Ogre. Lizard. Soup.
Ogre lives in a windowless hut, under a grass hill, towards a narrow stretch of a long and winding brook. Though his species is diurnal, Ogre protests the sunlight by force of habit, usually waking late in the day and not finding bed until nearly dawn
Routine. He wakes and cracks a dozen eggs, whips them furiously in a blender with ice, adds the squeezings of three oranges, and a pint of heavy cream. On Wednesdays he is careful not to kill the dairy farmer from whom he demands his milk, or the orange farmer, from whom he accepts weekly carriage fulls of the bright, juicy orbs. In a display of what he considers great kindness Ogre even pays the iceman for two bricks when he makes his rounds. This luxury is new, and he finds immense pleasure in gnawing the cold chunks. He doesn’t want to imagine a life without the otherworldly cold filling his throat.
After breakfast he grooms himself on his toilet. He sits for an hour and sharpens his claws and teeth with a metal chisel. He removes a strip of twine from the ball in the water closet and flosses out any stringy bits of leftover meat. He wraps a fur garment under and over him and spritzes a splash of wormwood over his wrists. He smells of bark and always has, he attributes many of his fastidious kills deep in the woods to this.
A sophisticate. He lines his shelves with cooking books and fills his drawers with utensils. He thinks often about preparing meals, but mostly he sleeps. He wakes in time to welcome his egg shake with a stein of beer. The beer always leads to several more, then Ogre’s lethargy sinks in, stealing his motivation to peel and cut the root vegetables needed for a hearty broth or soup. More so, by the time he stumbles out of bed, his head often blurred from whatever trouble he started the yesterday before, it is dark. When he opens his hut door he can hear the sounds of hooves flopping against dirt, pulling the farmers’ wagons away. He knows he cannot get the vegetables he needs to begin a big dish without a pileage, and by the time he realizes all of this, he is too hungry to think about preparation.
Under cover of night he relents, often very drunkenly, finds it is easiest to hastily chomp up a human without making much of a scene than plunder a whole local farm. A snapped neck or two, his dozen eggs and cream, a couple barrels of beer. The nights are his days. The days lost to his nights. A stash of rootberry twigs stave off any pre-dawn cravings, settle his stomach before the midday sun cooks his hut enough to awaken him again.
One night, having chomped a thin man to bits, angrily spitting out the foul meat the dead man offered from his bones the Ogre is struck with a violent stomach pain. He balls his hands to fists and pounds against his midsection. The pain is an ugly knot inside him. He finds a barrel of coffee beans from the dead man’s cellar. If the pain won’t leave on its own, he’ll chase it out. Ogre hand grinds all of the beans and brews a mighty cauldron of dark liquid. He guzzles the scolding pot down. His eyes twitch. His fingers shake. He punches the glass windows of the dead man’s house. He snaps twigs in the woods. A sudden quake and rumble stop him in his tracks.
The sun is rising as Ogre is finally rid of the dead man’s rot. With his system finally in repair, a starving sensation sets in. He slides his brick of a hand under a pile of wet leaves, scoops up a fresh and wiggling pile of worms, chews the worms, soil and all, into a satisfying mud. Then, a bell rings in the distance. The market is open.
Ogre happily stomps his way through the awakening woods, damp leaves and wet twigs under his feet. He taps his hands against his belly, excited to run his plump fingers through the offerings. He can smell cooked onion in the distance, the sounds of market chatter, the song of proud voiced tenor accompanying a lute.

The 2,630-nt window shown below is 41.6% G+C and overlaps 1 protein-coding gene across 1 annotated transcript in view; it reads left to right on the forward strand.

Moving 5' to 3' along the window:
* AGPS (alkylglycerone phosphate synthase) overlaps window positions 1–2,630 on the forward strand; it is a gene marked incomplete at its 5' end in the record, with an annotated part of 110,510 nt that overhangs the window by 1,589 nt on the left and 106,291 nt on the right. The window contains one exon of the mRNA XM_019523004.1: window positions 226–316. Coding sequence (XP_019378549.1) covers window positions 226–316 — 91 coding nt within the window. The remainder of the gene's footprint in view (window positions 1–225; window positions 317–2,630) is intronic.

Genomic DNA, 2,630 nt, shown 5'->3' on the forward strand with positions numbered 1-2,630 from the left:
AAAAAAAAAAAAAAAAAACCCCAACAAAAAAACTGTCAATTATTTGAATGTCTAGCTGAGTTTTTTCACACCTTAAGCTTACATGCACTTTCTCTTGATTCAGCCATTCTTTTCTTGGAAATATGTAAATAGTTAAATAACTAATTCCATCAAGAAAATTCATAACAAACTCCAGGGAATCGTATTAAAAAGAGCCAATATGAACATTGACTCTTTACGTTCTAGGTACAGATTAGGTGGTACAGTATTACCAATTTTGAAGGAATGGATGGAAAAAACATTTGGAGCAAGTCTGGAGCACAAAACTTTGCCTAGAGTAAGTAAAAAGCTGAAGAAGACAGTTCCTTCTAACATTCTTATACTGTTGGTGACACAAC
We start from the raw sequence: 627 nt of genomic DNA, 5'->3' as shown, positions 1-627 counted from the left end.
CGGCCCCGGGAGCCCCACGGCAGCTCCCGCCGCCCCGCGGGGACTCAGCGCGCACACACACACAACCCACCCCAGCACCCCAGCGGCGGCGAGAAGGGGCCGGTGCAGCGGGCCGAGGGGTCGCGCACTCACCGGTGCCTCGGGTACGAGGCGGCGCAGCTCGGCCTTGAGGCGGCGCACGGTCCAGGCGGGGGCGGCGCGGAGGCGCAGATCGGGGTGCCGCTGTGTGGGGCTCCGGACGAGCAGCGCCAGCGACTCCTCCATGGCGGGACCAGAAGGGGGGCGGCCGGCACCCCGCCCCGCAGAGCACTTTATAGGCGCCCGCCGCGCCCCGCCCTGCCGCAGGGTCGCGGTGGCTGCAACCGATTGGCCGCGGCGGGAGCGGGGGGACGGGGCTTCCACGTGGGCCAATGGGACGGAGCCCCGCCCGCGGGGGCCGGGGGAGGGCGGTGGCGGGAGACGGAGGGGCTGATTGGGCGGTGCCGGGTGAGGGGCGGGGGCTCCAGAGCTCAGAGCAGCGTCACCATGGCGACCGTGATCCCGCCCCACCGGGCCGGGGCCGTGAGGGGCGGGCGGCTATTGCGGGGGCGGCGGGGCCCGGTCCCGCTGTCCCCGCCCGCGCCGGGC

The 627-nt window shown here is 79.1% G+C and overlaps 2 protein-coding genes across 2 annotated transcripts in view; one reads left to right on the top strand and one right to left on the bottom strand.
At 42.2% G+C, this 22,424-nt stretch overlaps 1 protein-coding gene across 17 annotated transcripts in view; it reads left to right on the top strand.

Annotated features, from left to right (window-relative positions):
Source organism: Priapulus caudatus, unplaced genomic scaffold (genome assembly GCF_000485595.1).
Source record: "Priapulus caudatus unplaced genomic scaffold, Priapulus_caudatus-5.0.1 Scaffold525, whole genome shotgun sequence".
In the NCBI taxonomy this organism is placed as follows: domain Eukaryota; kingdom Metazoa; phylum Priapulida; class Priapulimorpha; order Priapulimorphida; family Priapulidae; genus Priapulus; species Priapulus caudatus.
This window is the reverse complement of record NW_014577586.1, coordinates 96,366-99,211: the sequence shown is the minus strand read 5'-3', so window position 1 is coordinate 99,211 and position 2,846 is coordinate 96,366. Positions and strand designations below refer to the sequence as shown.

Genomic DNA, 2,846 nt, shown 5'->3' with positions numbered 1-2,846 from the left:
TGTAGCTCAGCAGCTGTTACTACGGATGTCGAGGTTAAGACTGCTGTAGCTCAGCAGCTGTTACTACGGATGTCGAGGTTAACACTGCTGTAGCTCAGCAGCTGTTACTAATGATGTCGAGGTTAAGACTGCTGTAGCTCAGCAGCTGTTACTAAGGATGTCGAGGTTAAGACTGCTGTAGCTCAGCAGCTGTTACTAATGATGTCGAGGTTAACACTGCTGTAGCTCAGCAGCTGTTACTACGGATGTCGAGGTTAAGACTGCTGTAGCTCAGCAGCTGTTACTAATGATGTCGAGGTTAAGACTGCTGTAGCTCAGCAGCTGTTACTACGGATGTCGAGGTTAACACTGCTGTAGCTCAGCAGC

As he reaches the forest clearing the Ogre feels the warmth of the morning sun on his pale skin. The flesh covered by his fur wrap is heating up and he is thirsty. He’ll visit the wine merchant first, then he’ll peruse the vegetables. Looking up, he sees their watchful eyes. Of course the humans freeze upon seeing him step into the light, his sharp teeth poking up and over his hidden upper lip. He twists his thick lower lip into a smile, then curtsies to the onlookers, extending one of his hairy arms out daintily, an offering of peace. The crowd starts to life again, though they each keep an eye on the demon in their midst.
Ogre fills a rucksack with onions, beets, carrots, and ginger. He stomps briskly between stands, each merchant throws their vegetables in quickly for fear that they themselves will be pulled into the sack. Ogre belches loudly after a cold stein from a fresh tap. He laughs heartily, resting his hand on the brewer’s shoulder, the man’s body buckling from Ogre’s weight, nodding up at the monster fearfully.
“I not gonna eat you, sir,” says Ogre, “but I am like to visit you brewery sometimely.” The brewer nods. “It ‘tis okay, not to fear from me, I am already eaten. And what more, I is mood for soup, anyhow. Sure, surely, I like a taste a human meaty, but not one so import as you. Oh, look, a dragon.”
Ogre nearly knocks the brewer down as he rushes to a lizard bathing in sun on a rock. “What dragon this?” he demands, blinking a great deal and unable to fight back a wide and unpleasant looking grin.
“‘Tis a lizard sir,” says an old man.
“Not dragon?” asks Ogre.
“‘Tis - a lizard. Sir. Feeds mostly on crickets.”
“I will have it.”
“Lizard’s not for sale, sir.”
“I take it. Or, eat you and take it.” The man quickly raises the wide flat rock with the lizard atop it up to Ogre. “Oh, goody.”
“I call it Peepaw.”
“I like this. I call it that too.” Ogre adjusts his rucksack, stomps away. The human merchants stop to watch the Ogre thunder off like a child with a new toy, his arms raised straight in front of him, holding the rock, staring at the lizard who remains still, its eyes closed.
Lizard, on its rock, is placed in the center of the hut floor as the giant beast falls exhausted into his straw bed. This long last night has pushed his massive body to its limit. Ogre falls into a deep sleep around midday. The moist cool of the hut awakens Lizard, it darts its head back and forth, disoriented, and dissatisfied with the chill of the room.
While the pur of Ogre’s snore vibrates the mud floor puddles Lizard crawls off his flat rock to explore the hut. It thinks of the scents of its master, of warm tea and green plants that line the open windows of his paper house. The Lizard surveys this new sleeping master, from head to tail Lizard is roughly one foot’s length of the giant. In the blue lines of the dark hut Lizard traces the curly hairs that spring off the shoulders of the breathing beast.